On the sidelines of the March 31–April 1 nuclear security summit, in Washington, DC, the United States’ President Barack Obama made it clear to Ukrainian President Petro Poroshenko that the US will not issue $1 billion in loan guarantees to Ukraine until a new government is in place (President.gov.ua, April 1). And Vice President Joe Biden noted that assistance from international financial institutions was also contingent on the appointment of a new government (President.gov.ua, March 31). Ukraine’s economy is in better shape now than in 2014–2015, when the national currency collapsed under the weight of war in eastern Ukraine and low international prices for Ukrainian commodities. Nonetheless, assistance—particularly from the International Monetary Fund (IMF)—is essential to jump-start the country after its GDP plunged by 7 percent in 2014 and by another 10 percent last year. However, the IMF has been delaying assistance because of the government crisis (Interfax, March 3).
The crisis erupted in February. Although Prime Minister Arseniy Yatsenyuk survived a no-confidence vote in parliament, on February 16, engineered by President Poroshenko’s Bloc, the majority coalition broke up. The junior coalition partners Self-Help and Fatherland quit, accusing the senior partners, the Poroshenko Bloc (PB) and Yatsenyuk’s People’s Front (PF), of corruption (Lb.ua, February 18). Those events were themselves preceded by corruption allegations against influential people’s deputies linked to Poroshenko and Yatsenyuk—Ihor Kononenko and Mykola Martynenko, respectively (see EDM, December 11, 2015).
Yatsenyuk, if he does not resign voluntarily, can carry on at least until the next parliament session in September, as no new no-confidence motion is possible until then, according to the Ukrainian constitution. At the same time, Poroshenko has the right to dissolve the parliament and call early elections, if there is no majority coalition within one month, as is the case now. At the same time, Poroshenko wants to avoid early elections. First, his party may lose them, as recent opinion polls show (Ukraine-elections.com.ua, accessed on April 1). Second, Western creditors oppose early elections in a situation when the peace process in eastern Ukraine is far from complete. Ukraine heavily depends on international assistance, and populist factions, such as Yulia Tymoshenko’s Fatherland and Oleg Lyashko’s Radicals, are likely to defeat the more moderate parties, particularly the PB and PF, in early elections.
Yatsenyuk wants to avoid early elections for the same reasons, and he has apparently agreed to step down in order to avoid them (rbc.ua, February 26). However, it has thus far proved impossible to set up a new coalition to support a replacement for Yatsenyuk. The PB and PF have been negotiating a new coalition with all three former partners, Self-Help, Fatherland and the Radicals, who quit the coalition last year. However, no agreement has been reached thus far, as each of the three put forth conditions unacceptable to Poroshenko and Yatsenyuk.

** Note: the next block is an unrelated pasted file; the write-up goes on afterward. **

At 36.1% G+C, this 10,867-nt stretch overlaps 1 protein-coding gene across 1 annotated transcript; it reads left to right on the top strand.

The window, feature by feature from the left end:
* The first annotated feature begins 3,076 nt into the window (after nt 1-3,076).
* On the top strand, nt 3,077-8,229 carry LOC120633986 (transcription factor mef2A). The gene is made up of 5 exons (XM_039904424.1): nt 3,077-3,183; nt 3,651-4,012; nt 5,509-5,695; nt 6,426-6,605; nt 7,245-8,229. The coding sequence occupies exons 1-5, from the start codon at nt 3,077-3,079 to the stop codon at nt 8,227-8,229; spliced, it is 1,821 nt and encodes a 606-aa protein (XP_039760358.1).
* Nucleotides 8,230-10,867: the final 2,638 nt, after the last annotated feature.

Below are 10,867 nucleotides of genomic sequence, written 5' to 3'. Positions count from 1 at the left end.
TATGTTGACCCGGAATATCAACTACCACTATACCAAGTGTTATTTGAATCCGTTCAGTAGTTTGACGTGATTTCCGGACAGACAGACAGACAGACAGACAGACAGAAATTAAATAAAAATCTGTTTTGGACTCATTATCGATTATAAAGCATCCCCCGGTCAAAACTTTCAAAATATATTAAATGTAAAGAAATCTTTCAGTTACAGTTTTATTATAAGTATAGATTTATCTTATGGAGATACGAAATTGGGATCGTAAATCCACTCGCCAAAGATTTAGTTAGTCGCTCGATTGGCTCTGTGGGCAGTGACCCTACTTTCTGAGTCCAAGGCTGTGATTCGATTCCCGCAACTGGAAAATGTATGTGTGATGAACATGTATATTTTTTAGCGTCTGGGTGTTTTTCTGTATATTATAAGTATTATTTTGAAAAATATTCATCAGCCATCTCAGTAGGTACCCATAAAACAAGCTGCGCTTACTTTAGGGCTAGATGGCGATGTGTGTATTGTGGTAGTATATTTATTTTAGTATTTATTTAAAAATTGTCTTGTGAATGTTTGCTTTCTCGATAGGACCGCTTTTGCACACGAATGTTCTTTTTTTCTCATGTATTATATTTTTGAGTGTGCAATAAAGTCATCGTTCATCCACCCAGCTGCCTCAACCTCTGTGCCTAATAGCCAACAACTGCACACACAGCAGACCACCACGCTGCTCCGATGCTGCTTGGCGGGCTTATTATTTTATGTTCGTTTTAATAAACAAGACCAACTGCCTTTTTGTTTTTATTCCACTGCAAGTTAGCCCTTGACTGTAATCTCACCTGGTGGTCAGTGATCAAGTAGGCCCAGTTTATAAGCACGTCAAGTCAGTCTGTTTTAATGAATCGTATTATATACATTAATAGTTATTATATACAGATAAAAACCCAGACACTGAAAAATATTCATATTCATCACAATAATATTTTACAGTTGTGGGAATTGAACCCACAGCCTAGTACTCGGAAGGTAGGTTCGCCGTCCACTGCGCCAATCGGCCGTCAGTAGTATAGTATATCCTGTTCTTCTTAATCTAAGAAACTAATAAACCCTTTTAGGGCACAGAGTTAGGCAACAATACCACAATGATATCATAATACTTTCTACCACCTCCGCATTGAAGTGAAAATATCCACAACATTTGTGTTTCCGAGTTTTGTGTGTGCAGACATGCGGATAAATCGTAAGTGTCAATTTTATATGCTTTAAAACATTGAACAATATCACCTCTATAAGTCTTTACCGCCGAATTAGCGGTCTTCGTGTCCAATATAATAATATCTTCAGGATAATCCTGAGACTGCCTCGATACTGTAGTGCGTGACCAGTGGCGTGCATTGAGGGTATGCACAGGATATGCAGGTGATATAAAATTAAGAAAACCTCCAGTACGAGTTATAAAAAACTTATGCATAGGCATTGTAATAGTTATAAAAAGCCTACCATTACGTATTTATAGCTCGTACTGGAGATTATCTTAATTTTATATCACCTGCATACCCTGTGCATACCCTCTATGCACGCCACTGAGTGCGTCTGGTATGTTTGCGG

Fatherland and the Radicals insist on cutting taxes and domestic gas prices, which Ukraine’s creditors will not accept (Espresso.tv, March 4; Pravda.com.ua, March 29). Self-Help flatly refused to join a new coalition at a meeting with the PB’s leadership, on March 31, although it offered support to a new prime minister picked by the PB and PF. But the PB and PF do not want a government without majority support from the parliament, arguing that this would contradict the constitution (Lb.ua, March 31).
As far as Yatsenyuk’s successor is concerned, the most probable candidate is parliamentary speaker Volodymyr Hroysman, who is from Poroshenko’s camp. None of the five parties participating in the talks have thus far voiced strong objections against his candidacy. Last month, the PB offered the post of prime minister to Finance Minister Natalie Jaresko as well as the mayor of Lviv and leader of Self-Help, Andry Sadovy. However, PF and Fatherland reportedly rejected Jaresko (Lb.ua, March 21; Dsnews.ua, March 22), while Sadovy declined the offer (Espreso.tv, March 15). Later on, Hroysman announced that he was ready to replace Yatsenyuk (Pravda.com.ua, March 28).
Hroysman, 38, is a former mayor of the central Ukrainian town of Vinnytsya, and he has always stood in Poroshenko’s political shadow. Thus, if the PB’s Hroysman becomes the next prime minister, Poroshenko will strengthen his grip on power. This will be a risk to Ukraine’s still-weak democratic institutions, as Poroshenko apparently prefers to govern in a top–down fashion. Moreover, recent polls show that the Ukrainian president is becoming increasingly unpopular (Ukraine-elections.com.ua, accessed on April 1), which could provide an incentive to centralize his power as much as possible. Another weakness of Hroysman is that Western creditors clearly prefer the US-born Jaresko, who is relatively independent of domestic politics and has a good track record of furthering economic reforms and negotiating assistance from international financial institutions and governments.
If the PB and PF fail to form a new coalition this spring, it will be incredibly difficult for the Yatsenyuk cabinet to continue reforms without support from the legislature—and the West will be more likely to withhold financial support. This may prompt Poroshenko to risk early elections. As a last resort, Poroshenko may try to set up a coalition with the help of defectors from other factions, according to the most recent leaks from his camp (Censor.net.ua, March 31). However, one should recall that former president Viktor Yanukovych notably tried a similar strategy several years ago, which led to political corruption on a mass scale. The stakes for Ukraine are thus very high.